Sector: Industrial Sector
Project: Capital Equipment operating efficiency in an Automotive Plant
Many manufacturing processes involve either the introduction or the removal of heat. To do this boilers or chillers are used as auxiliary systems to control the temperature of the process. If these systems are not running optimally they will use more energy than required. An example of where a temperature-controlled process is used is in the cleaning process before a vehicle body is painted. Various chemical baths are used each with a different temperature requirement.
In this case-study’s plant, three chillers provide chilled water to the pre-treatment and treatment dipping lines. The chillers are located within the fabric of the building and due to their location (on the floor above a critical part of the production line) they had never been cleaned.
A small trial project was initiated to clean one of the chillers to see if the energy consumption would be reduced. It was also necessary to place a water tight tank under the chiller to ensure no liquid could seep down onto the production line below.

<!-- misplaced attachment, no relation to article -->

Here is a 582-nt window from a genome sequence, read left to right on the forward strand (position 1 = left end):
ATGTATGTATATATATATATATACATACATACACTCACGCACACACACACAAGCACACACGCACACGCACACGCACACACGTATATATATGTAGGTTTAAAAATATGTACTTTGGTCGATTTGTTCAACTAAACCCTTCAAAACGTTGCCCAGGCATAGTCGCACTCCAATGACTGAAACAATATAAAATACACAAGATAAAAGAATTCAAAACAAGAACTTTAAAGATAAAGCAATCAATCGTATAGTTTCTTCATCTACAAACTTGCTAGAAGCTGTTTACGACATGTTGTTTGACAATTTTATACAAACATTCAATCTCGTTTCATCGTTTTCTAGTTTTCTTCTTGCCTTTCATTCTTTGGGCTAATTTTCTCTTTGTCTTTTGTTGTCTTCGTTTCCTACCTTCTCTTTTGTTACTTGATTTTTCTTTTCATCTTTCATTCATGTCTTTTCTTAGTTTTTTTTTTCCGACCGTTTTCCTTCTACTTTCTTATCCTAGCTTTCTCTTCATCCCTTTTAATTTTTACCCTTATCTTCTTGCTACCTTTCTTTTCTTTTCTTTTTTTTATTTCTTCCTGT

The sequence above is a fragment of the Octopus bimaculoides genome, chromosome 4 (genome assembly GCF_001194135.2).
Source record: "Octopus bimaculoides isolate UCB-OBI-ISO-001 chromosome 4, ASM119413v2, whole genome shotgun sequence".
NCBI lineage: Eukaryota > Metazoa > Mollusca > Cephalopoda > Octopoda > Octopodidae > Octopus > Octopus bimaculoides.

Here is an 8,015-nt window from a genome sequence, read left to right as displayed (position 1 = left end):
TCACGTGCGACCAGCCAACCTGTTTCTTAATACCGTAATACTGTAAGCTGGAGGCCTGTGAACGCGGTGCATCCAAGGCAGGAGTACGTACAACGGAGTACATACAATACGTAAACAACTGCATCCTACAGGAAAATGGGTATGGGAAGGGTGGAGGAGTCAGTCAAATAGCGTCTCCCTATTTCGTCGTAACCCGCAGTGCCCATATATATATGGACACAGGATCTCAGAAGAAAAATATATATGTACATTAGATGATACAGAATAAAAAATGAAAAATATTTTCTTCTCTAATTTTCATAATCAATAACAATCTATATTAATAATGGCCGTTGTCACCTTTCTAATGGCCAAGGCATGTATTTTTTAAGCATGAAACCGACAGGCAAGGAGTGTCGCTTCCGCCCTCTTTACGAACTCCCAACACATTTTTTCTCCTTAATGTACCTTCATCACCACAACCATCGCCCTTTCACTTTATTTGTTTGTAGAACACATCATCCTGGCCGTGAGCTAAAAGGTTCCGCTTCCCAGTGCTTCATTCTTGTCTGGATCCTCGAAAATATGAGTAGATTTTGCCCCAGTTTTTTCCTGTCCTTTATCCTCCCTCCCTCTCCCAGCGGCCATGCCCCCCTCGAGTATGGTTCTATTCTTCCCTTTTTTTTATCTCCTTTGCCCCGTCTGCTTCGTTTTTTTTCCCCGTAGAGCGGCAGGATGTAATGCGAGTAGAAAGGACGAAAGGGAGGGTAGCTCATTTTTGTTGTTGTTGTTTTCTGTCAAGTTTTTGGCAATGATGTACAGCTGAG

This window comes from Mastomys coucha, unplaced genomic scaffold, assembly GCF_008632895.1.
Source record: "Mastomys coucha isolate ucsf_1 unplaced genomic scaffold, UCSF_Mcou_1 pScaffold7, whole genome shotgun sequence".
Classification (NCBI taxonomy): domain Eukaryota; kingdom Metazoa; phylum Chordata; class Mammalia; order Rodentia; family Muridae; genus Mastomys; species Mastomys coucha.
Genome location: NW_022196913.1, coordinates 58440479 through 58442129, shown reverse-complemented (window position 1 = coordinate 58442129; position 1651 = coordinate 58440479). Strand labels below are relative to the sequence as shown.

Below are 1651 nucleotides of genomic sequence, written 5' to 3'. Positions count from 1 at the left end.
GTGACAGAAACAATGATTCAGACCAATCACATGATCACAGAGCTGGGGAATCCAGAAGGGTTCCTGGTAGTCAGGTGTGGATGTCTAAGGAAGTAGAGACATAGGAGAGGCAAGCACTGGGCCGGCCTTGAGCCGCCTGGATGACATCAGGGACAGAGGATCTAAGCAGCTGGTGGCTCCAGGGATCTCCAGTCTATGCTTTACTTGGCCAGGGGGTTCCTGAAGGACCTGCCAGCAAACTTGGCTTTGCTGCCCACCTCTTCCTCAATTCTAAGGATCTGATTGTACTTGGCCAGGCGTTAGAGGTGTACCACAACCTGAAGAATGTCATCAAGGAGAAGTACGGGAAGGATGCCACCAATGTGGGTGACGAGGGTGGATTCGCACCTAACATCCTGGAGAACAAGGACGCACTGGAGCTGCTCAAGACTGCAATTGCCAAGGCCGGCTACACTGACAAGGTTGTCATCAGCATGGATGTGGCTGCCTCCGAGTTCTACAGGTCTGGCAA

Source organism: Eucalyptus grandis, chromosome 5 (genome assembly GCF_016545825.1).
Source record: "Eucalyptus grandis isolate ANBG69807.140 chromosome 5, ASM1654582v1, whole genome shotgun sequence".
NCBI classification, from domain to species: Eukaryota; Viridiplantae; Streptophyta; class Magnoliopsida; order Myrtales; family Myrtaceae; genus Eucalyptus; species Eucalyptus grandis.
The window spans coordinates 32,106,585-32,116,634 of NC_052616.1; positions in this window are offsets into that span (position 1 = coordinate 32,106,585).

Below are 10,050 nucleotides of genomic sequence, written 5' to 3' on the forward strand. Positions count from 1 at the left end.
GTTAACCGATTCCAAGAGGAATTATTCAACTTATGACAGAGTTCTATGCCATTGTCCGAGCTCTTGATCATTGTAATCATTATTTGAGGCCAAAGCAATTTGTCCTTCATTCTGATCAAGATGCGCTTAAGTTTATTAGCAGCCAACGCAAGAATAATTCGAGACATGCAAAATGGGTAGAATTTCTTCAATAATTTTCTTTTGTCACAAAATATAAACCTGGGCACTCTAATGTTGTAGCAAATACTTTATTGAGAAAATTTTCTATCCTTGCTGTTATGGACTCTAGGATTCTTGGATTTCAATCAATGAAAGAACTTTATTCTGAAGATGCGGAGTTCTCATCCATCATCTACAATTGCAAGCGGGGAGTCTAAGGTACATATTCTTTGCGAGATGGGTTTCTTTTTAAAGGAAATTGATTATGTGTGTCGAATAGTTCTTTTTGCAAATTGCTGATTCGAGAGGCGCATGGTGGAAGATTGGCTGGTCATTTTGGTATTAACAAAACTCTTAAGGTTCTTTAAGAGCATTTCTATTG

Energy sensors were fitted to the unit to measure the before and after energy consumption levels. The chiller was then cleaned with a chemical wash and rinse to remove all dust and particulate. Once cleaned the energy usage of the chiller was re-measured.
The average daily cost for the week after the clean dropped to £476. This represents a 16% reduction in energy consumption for the week. However, the interesting set of information was that the drop in energy consumption during non-working hours fell from £17 an hour to £5.34 which is a 68% reduction in energy.
Energy optimisation needs to be holistic in terms of looking not only at efficient use of energy but also the performance and quality of systems. This is especially true in auxiliary systems which tend to be hidden from view.
By running a trial project such as this, it provides the evidence base of what works and what doesn’t. This knowledge can then be disseminated across the organisation and even down through the supply chain in typical Yokoten fashion.
This plant uses a ratio of the amount of reduced greenhouse gas per thousand pounds spent. Typical projects range at 2,000 eCO2kg to 4,000 eCO2kg. This project was 37,000 eCO2kg per annum.